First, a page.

San Francisco has provided data on pedestrian counts at street intersections. According to the map, we see that most pedestrians were registered in the North-Eastern region of the city.
But what can we do with this data? These are only counts with associated geocoordinates. The question we might ask ourselves is how people come from one point to another. Were they walking, driving a car or using other means of transportation? If they were walking from one point to another, they would increase the counts at neighboring intersections and if they were driving, they would likely appear in another statistic. If they were walking to reach a destination that would be most beneficial to them, then we could view their walks similar to the way we optimize a given function. If we remember gradient descent, we know that the oscillation in initial phases is stronger than the one we obtain once we approach the optimum. The extent to which something similar happens while people are walking would be equally interesting to observe.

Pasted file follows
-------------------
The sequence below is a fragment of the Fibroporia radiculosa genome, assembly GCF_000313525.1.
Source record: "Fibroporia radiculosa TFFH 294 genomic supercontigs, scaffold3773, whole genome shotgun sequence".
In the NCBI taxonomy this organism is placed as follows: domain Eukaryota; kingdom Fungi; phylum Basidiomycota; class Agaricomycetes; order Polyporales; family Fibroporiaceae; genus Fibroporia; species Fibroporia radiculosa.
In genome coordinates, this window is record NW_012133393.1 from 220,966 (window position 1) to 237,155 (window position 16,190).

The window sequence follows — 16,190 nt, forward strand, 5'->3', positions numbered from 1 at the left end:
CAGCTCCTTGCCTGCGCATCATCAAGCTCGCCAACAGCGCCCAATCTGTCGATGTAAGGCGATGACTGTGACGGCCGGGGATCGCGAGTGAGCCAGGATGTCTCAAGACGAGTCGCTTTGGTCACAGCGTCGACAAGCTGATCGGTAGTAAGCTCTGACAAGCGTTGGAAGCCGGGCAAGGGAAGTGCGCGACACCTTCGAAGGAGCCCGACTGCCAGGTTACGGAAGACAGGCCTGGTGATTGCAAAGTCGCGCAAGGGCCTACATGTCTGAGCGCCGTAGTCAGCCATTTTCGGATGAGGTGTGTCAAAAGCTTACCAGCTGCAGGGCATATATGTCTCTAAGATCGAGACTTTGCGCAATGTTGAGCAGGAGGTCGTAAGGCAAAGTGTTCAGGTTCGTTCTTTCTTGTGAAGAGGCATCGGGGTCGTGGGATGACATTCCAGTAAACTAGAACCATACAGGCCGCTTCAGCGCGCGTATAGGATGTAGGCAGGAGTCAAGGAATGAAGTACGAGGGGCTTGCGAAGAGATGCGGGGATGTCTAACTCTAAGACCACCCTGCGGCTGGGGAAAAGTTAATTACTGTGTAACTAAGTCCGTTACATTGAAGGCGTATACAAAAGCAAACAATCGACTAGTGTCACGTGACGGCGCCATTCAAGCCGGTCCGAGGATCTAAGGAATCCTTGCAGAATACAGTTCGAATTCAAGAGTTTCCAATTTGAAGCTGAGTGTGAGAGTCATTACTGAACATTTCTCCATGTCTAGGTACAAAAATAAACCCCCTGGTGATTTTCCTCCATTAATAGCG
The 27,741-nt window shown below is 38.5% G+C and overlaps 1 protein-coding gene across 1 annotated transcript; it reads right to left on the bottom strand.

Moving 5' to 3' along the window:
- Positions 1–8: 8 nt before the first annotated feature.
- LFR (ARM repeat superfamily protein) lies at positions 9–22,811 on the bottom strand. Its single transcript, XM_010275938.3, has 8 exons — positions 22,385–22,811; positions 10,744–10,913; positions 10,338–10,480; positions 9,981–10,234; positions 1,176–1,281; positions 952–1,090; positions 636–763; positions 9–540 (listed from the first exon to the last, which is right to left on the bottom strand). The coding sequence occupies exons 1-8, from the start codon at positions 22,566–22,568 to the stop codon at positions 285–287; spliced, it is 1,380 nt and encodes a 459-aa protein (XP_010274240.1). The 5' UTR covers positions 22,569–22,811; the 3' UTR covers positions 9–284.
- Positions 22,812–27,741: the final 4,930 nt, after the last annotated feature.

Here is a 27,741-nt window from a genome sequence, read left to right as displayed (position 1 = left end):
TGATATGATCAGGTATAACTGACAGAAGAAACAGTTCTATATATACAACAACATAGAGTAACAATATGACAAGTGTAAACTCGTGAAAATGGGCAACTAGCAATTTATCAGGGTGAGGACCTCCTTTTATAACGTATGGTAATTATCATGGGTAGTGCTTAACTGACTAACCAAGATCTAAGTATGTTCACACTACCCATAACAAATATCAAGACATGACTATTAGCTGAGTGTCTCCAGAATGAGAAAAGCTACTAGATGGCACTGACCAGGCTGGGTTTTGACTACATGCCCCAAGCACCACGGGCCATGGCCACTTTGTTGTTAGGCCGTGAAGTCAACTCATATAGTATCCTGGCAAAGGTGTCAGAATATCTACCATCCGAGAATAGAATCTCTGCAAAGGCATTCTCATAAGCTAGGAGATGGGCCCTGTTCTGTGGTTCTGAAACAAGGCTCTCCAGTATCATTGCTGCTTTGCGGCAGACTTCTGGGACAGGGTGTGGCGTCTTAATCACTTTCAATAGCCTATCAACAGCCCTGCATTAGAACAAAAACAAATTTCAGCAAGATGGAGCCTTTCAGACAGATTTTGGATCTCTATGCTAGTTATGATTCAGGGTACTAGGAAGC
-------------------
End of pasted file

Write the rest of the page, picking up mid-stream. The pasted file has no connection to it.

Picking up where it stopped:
We could order the counts and connect the intersections with similar counts. If we had points A, B and C, and counts(A) < counts(B) < counts(C), then we would connect A with B and B with C, but not A and C. We connect in the order of the counts to get the following map.
You can hover on a point to see which streets are intersecting there. We notice two clusters of points and relatively many line crossings between them, which may indicate more frequent traveling in relation to walking since if these line crossings were reached by walking, the pedestrian counts would have appeared on the map as well. Starting from the smallest point at the upper right, we see that the first connections are mainly between points within the two separate clusters, so the path lengths are correspondingly long. But once a cluster is reached, we see that the paths become much shorter and more numerous. They eventually lead to a place that people were most often gravitating to.